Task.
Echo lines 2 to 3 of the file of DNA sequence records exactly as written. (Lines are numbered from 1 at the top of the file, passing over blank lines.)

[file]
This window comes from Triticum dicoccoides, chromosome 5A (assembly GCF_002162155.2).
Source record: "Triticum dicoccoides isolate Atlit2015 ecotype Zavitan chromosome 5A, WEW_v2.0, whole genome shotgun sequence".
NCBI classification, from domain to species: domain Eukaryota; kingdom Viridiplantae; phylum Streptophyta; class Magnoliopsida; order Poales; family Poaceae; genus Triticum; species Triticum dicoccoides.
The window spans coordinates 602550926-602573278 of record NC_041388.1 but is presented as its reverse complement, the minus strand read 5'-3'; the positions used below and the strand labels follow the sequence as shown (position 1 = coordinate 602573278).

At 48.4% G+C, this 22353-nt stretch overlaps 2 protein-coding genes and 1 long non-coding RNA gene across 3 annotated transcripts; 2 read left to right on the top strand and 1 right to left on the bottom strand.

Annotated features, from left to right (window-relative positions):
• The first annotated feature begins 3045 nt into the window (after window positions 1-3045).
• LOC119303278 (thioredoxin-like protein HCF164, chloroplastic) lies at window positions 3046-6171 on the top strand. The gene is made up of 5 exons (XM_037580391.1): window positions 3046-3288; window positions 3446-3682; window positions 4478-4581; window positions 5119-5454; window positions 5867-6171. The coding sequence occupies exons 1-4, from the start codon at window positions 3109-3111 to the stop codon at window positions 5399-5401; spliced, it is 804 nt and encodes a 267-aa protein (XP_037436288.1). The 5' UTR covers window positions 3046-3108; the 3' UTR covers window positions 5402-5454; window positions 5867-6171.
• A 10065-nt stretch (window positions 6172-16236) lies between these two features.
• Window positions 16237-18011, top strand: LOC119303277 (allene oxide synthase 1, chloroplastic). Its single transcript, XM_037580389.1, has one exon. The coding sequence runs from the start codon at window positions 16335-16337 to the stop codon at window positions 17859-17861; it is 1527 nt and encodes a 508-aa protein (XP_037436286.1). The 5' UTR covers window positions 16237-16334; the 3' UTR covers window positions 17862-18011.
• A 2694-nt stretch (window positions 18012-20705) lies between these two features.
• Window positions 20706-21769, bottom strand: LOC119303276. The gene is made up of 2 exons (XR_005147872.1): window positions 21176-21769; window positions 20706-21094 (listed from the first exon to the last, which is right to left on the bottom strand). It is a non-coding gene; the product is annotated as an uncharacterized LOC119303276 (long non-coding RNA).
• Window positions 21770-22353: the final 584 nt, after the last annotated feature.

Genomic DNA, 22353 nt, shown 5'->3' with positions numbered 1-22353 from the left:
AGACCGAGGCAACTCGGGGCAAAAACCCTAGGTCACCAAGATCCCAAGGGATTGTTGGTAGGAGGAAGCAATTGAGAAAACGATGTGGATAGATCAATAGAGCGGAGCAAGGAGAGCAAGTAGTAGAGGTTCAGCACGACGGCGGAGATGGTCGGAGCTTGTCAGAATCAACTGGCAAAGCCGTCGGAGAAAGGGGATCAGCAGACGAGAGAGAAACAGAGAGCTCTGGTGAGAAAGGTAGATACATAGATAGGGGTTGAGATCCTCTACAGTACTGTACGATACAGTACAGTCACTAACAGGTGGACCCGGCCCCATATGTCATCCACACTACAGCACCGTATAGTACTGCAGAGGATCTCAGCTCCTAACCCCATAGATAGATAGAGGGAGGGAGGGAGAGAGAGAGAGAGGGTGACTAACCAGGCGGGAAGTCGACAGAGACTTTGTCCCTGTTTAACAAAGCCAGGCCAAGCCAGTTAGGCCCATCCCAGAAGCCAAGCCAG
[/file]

Source record: "Triticum dicoccoides isolate Atlit2015 ecotype Zavitan chromosome 5A, WEW_v2.0, whole genome shotgun sequence".
NCBI classification, from domain to species: domain Eukaryota; kingdom Viridiplantae; phylum Streptophyta; class Magnoliopsida; order Poales; family Poaceae; genus Triticum; species Triticum dicoccoides.